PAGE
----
What is Introspection?

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  • Written By: Sheri Cyprus
  • Edited By: Heather Bailey
  • Last Modified Date: 14 August 2019
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Introspection is self-observation, self-examination and self-reflection. It’s the opposite of extrospection which means looking outward. Introspection is studied and used in the profession of psychology, although not all psychologists agree as to its exact value therapeutically.

The idea is thought to date back to the ancient Greek philosopher Socrates. He spent much of life being introspective as well as encouraging others to do so. Two of Socrates’ most well-known quotes are "know thyself" and "the unexamined life is not worth living."

German physiologist, philosopher and psychologist Wilhelm Wundt brought introspection into his field of experimental psychology. In 1879, he opened his Institut fur Experimentelle Psychologie, which was the first experimental psychology laboratory in the world. His introspective scientific approach focused on the workings of the mind through feelings and perceptions. Wundt asserted that emotion appears before cognitive thought.

Walter C. Varnum notes in his book Psychology in Everyday Life that psychologists before Wundt applied their own self-evaluation into the field of psychology. Wundt expanded introspective input into being more about the patients’ self-reflection than that of the psychologists. Varnum points out that, at least partly due to Wundt’s new introspective approach, the profession of psychology became much more objective between 1910 and 1920. Psychology then evolved into a science of observing others and recording those observations.


Bias is a crucial factor in the study of introspection. This bias is known as introspective illusion. For example, studies have shown that, after introspective self-analysis, many individuals’ conclusions that they were less socially conforming or not as discriminatory toward others as most people were inaccurate. Additional tests given to these individuals did not confirm the results of their self-evaluations.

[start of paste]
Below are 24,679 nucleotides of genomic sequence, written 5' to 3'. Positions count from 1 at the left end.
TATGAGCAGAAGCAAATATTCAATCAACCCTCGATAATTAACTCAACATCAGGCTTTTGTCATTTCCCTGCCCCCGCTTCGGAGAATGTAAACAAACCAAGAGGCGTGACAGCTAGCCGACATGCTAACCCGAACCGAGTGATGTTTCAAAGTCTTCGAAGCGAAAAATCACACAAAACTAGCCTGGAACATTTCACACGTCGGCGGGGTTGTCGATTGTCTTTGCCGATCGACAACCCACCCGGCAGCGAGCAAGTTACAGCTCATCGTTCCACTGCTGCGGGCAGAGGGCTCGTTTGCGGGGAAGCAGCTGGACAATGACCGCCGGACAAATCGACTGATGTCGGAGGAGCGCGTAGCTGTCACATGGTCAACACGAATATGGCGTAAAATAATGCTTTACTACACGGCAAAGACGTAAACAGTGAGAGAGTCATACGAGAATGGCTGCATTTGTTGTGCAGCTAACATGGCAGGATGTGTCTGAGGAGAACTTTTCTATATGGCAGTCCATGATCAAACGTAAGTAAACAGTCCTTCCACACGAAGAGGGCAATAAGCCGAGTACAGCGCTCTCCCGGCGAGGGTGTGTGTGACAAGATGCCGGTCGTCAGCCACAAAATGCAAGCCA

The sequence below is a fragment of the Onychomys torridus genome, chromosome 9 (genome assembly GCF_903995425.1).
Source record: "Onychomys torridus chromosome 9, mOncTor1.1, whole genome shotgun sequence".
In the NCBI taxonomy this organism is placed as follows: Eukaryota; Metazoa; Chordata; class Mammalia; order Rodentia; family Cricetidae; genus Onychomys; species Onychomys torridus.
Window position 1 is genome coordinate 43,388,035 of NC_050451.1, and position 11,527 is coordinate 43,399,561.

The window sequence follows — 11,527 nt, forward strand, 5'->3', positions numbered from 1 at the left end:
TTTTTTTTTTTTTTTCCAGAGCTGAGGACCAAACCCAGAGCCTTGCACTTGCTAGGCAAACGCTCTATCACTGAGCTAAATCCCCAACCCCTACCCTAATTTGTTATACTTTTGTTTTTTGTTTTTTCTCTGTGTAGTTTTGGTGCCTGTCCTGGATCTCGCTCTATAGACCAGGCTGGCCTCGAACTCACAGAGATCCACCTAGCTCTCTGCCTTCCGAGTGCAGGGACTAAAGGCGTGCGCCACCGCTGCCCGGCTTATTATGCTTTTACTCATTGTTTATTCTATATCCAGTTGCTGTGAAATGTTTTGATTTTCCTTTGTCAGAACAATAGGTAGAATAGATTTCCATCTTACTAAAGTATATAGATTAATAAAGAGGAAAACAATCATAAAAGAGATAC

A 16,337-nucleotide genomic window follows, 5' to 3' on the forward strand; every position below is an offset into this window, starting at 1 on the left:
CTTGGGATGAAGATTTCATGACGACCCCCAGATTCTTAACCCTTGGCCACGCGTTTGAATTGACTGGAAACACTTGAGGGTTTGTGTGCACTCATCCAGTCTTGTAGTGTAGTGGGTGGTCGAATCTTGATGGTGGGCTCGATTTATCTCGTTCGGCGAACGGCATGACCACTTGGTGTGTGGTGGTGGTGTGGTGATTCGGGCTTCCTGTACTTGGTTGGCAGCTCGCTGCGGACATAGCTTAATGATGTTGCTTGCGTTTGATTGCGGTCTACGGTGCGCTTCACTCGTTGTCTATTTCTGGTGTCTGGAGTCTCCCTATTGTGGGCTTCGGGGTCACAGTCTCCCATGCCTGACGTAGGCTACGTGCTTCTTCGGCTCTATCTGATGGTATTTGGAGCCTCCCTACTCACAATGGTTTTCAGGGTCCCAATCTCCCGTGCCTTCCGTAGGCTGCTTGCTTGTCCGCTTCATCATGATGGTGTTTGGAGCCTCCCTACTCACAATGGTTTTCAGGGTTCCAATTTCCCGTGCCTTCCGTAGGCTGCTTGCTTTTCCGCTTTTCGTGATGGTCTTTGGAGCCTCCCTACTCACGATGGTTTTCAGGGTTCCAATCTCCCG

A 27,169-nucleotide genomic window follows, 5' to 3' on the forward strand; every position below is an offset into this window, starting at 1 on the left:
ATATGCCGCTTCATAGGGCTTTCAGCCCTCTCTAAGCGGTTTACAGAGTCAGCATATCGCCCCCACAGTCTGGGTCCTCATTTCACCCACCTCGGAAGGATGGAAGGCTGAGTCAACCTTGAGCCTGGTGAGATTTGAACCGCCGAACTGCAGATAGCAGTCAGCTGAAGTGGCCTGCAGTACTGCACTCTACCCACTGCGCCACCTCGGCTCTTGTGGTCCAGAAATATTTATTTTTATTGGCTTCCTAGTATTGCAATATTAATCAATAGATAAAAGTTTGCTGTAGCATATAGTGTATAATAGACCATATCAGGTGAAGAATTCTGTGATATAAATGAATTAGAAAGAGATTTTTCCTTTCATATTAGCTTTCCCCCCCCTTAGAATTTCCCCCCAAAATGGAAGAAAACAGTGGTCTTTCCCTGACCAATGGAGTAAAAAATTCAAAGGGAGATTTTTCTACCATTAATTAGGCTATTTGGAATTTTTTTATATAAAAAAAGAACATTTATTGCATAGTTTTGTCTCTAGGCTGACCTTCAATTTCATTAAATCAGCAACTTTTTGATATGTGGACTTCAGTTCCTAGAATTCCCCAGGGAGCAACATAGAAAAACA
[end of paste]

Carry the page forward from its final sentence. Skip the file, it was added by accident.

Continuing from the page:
In some ways, introspection differs greatly between individuals. For example, some people may go beyond observing, examining and reflecting on their actions, thoughts, feelings and desires. They may include a self-assessment of their spirit or soul. In this way, being introspective can deeply involve an individual’s beliefs, values and more abstract, unique approaches to evaluating the inner self.

An example of introspection in cognitive psychology is when an individual is asked to try to explain why he or she made a certain decision. The word cognitive pertains to thought. Thought can also involve creative introspection. For instance, sympathetic introspection is the psychological imagining of one’s self in the same situation as another person. Being sympathetically introspective can provide insight and understanding into another person's situation such as why he or she may have made certain choices.


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Post 4

I actually went to a psychologist for about three months a few years ago. I had PTSD and I really needed some help dealing with it. The therapist I went to used introspection as a technique to help me get to the root of my feelings.

The whole things was actually pretty simple. She mostly had my think about why I felt a certain way about things, mostly things and places that triggered my PTSD. By using the technique of introspection, I was able to remember some details about the initial traumatic incident that I had repressed. So in my case, introspection actually helped a lot.

Post 3

@indemnifyme - I agree, some people should just end introspection and go on living their lives!

Also, I'm not surprised that a lot of peoples' ideas about themselves post-introspection don't match reality. I know a ton of people who think they're smarter, more open-minded, and nicer than they really are.

In light of this fact, I actually don't think introspection is very useful. If most people don't even view themselves accurately, what good is introspection? I imagine most people come up with a lot of untrue ideas, just like the people in the study.

Post 2

I think introspection can be very valuable, even for people who aren't involved in psychology somehow. We can all benefit from a little bit of self-examination and self-reflection. However, I think too much introspection can be a bad thing.

I have a few friends who spend a lot of time thinking about themselves and their actions, and sometimes it just gets to be too much. They second-guess themselves and torture themselves over every little detail of their lives. And they bore everyone else with these details too! I think these people could definitely stand for a little bit less introspection.

Post 1

Wundt did not champion introspection. Wundt was an experimentalist. His student, Titchner brought introspection to America.

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